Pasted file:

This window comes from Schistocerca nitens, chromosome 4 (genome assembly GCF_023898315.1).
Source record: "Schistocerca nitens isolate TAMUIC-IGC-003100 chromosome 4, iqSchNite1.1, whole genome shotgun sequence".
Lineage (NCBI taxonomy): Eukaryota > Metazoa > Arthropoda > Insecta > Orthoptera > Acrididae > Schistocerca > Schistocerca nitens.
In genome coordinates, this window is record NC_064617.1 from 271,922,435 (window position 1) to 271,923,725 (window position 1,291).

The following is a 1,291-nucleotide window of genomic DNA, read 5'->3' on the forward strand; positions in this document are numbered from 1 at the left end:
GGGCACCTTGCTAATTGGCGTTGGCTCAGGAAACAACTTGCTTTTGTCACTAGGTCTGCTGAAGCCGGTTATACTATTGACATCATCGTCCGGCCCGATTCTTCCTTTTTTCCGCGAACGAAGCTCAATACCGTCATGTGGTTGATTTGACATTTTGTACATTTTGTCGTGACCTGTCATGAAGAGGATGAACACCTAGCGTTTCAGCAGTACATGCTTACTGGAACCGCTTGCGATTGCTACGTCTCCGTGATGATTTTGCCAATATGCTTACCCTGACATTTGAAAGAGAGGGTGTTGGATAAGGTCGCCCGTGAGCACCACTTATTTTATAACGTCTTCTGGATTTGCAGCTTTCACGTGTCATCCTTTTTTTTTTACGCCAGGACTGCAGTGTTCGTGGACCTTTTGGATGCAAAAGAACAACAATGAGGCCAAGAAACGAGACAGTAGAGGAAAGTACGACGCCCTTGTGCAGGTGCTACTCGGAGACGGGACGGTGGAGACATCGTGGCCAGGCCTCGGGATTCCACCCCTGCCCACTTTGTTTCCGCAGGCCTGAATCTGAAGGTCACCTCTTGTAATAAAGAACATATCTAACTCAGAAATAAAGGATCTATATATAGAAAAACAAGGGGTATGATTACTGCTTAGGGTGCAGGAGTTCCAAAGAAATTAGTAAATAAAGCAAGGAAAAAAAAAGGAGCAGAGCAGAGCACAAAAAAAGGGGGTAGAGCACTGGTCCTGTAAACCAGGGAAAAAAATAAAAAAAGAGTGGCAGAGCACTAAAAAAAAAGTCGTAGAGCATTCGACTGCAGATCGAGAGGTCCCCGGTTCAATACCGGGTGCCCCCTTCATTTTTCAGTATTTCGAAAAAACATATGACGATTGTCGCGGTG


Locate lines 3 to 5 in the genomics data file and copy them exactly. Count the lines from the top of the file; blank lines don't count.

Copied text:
Lineage (NCBI taxonomy): Eukaryota > Metazoa > Arthropoda > Insecta > Orthoptera > Acrididae > Schistocerca > Schistocerca nitens.
In genome coordinates, this window is record NC_064617.1 from 271,922,435 (window position 1) to 271,923,725 (window position 1,291).

The following is a 1,291-nucleotide window of genomic DNA, read 5'->3' on the forward strand; positions in this document are numbered from 1 at the left end: